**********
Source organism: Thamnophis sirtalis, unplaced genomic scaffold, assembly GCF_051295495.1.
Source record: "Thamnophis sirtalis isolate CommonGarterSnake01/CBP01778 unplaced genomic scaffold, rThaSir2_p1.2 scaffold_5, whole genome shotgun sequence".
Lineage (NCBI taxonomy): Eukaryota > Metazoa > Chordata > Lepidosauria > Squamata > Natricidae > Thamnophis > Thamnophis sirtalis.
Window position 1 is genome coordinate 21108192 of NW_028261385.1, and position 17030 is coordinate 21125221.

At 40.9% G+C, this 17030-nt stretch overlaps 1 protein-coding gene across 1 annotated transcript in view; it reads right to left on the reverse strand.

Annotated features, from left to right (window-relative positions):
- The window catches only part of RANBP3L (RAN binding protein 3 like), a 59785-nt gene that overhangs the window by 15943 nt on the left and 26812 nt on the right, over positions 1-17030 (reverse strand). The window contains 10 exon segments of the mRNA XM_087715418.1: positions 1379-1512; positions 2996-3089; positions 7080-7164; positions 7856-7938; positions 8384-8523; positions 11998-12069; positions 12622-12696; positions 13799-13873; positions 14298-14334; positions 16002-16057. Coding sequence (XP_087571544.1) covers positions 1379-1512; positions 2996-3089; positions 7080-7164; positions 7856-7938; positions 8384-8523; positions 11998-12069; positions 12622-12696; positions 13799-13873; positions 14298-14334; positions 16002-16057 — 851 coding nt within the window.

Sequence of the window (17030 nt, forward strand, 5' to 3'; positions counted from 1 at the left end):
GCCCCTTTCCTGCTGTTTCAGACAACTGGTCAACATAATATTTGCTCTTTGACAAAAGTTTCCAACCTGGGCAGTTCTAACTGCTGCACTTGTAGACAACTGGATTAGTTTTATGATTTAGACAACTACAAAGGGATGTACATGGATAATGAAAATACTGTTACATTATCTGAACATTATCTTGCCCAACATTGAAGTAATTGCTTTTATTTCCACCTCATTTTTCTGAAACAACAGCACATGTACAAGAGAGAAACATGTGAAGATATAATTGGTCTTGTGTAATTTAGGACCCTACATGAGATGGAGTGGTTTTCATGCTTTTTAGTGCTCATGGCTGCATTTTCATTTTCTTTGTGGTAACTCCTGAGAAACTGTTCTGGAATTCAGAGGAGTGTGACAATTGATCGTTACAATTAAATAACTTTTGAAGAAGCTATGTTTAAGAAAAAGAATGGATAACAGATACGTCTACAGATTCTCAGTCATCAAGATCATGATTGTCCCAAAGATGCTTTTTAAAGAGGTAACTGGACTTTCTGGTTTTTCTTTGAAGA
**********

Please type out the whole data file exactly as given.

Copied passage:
Source organism: Thamnophis sirtalis, unplaced genomic scaffold, assembly GCF_051295495.1.
Source record: "Thamnophis sirtalis isolate CommonGarterSnake01/CBP01778 unplaced genomic scaffold, rThaSir2_p1.2 scaffold_5, whole genome shotgun sequence".
Lineage (NCBI taxonomy): Eukaryota > Metazoa > Chordata > Lepidosauria > Squamata > Natricidae > Thamnophis > Thamnophis sirtalis.
Window position 1 is genome coordinate 21108192 of NW_028261385.1, and position 17030 is coordinate 21125221.

At 40.9% G+C, this 17030-nt stretch overlaps 1 protein-coding gene across 1 annotated transcript in view; it reads right to left on the reverse strand.

Annotated features, from left to right (window-relative positions):
- The window catches only part of RANBP3L (RAN binding protein 3 like), a 59785-nt gene that overhangs the window by 15943 nt on the left and 26812 nt on the right, over positions 1-17030 (reverse strand). The window contains 10 exon segments of the mRNA XM_087715418.1: positions 1379-1512; positions 2996-3089; positions 7080-7164; positions 7856-7938; positions 8384-8523; positions 11998-12069; positions 12622-12696; positions 13799-13873; positions 14298-14334; positions 16002-16057. Coding sequence (XP_087571544.1) covers positions 1379-1512; positions 2996-3089; positions 7080-7164; positions 7856-7938; positions 8384-8523; positions 11998-12069; positions 12622-12696; positions 13799-13873; positions 14298-14334; positions 16002-16057 — 851 coding nt within the window.

Sequence of the window (17030 nt, forward strand, 5' to 3'; positions counted from 1 at the left end):
GCCCCTTTCCTGCTGTTTCAGACAACTGGTCAACATAATATTTGCTCTTTGACAAAAGTTTCCAACCTGGGCAGTTCTAACTGCTGCACTTGTAGACAACTGGATTAGTTTTATGATTTAGACAACTACAAAGGGATGTACATGGATAATGAAAATACTGTTACATTATCTGAACATTATCTTGCCCAACATTGAAGTAATTGCTTTTATTTCCACCTCATTTTTCTGAAACAACAGCACATGTACAAGAGAGAAACATGTGAAGATATAATTGGTCTTGTGTAATTTAGGACCCTACATGAGATGGAGTGGTTTTCATGCTTTTTAGTGCTCATGGCTGCATTTTCATTTTCTTTGTGGTAACTCCTGAGAAACTGTTCTGGAATTCAGAGGAGTGTGACAATTGATCGTTACAATTAAATAACTTTTGAAGAAGCTATGTTTAAGAAAAAGAATGGATAACAGATACGTCTACAGATTCTCAGTCATCAAGATCATGATTGTCCCAAAGATGCTTTTTAAAGAGGTAACTGGACTTTCTGGTTTTTCTTTGAAGA